WELLINGTON (Reuters) – New Zealand’s Prime Minister Jacinda Ardern will take her time to decide whether she will go alone or include coalition partners in her next government, after a thumping election win on Saturday.
Ardern delivered the biggest election victory for her centre-left Labour Party in half a century, which allows her to govern alone. It is the first time any party has had enough support to be a single-party government since New Zealand adopted a proportional voting system in 1996.
Labour won 64 of the 120 seats in the country’s unicameral parliament.
“The results demonstrate that we do have a clear mandate to lead,” Ardern told state broadcaster TVNZ.
“On the question of (government) arrangements … that’s something I want to take a little bit of time to consider and take stock of the results.”
Ardern was in a coalition with the Green Party and the nationalist New Zealand First party for the last three years.
The Greens returned with a bigger mandate of 7.6% this time but NZ First, led by deputy Prime Minister Winston Peters, did not gather enough support to return to parliament.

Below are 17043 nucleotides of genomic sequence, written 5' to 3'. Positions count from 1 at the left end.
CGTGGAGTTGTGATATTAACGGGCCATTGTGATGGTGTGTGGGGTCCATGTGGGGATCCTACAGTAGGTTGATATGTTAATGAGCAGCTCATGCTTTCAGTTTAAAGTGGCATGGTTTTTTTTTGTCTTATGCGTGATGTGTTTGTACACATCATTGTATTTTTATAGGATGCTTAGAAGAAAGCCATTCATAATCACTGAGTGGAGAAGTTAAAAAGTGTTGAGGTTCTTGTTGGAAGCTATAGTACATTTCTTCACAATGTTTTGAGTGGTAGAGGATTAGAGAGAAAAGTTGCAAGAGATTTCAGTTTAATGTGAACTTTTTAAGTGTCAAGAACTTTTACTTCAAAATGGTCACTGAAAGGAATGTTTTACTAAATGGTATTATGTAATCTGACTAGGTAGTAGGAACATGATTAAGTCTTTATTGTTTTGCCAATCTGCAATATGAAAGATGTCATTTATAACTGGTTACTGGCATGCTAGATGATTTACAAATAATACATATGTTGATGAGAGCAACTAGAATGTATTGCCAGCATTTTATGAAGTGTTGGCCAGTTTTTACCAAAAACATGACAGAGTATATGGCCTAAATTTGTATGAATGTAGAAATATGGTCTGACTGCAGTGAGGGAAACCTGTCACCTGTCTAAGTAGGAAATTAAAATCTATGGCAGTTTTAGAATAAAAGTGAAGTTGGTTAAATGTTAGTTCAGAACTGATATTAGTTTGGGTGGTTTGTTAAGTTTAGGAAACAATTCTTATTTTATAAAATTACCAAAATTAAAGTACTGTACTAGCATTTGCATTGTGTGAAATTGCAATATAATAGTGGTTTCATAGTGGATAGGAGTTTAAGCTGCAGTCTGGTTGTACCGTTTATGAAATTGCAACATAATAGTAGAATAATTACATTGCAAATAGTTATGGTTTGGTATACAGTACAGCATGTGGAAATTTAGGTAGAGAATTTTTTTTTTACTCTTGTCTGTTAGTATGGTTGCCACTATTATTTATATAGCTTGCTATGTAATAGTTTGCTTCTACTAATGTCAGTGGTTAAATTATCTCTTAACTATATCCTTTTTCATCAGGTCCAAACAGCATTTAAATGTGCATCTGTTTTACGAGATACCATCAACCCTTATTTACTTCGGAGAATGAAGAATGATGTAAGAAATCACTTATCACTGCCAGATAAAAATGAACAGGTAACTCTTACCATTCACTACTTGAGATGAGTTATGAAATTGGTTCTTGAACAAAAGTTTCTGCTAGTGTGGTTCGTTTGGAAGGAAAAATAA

The Maori Party, representing the indigenous community which is about 15% of the population, made a comeback to parliament.
Although Ardern does not need support, coalitions are a norm in New Zealand as parties look to build consensus.
The resounding victory is a yes vote for Ardern’s progressive, liberal, democratic governance, and her deft leadership through a series of extraordinary events in her first three-year term including a massacre of 51 worshippers at two Christchurch mosques.
Ardern, 40, burnished her reputation this year with her “go hard, go early” approach to the coronavirus, which has resulted in the national elimination of COVID-19.
New Zealand has had 25 deaths and over 1,500 cases, compared to the United States’ more than 218,000 deaths.
Ardern retains a solid international following with her promotion of issues including woman’s rights, social justice, and multilateralism.
Still, there has been criticism of her economic policies and a looming summer season with no international tourists will be a major test.
The election commission said voter turnout was estimated to be 82.5%, higher that a final 79.8% turnout in the 2017 polls.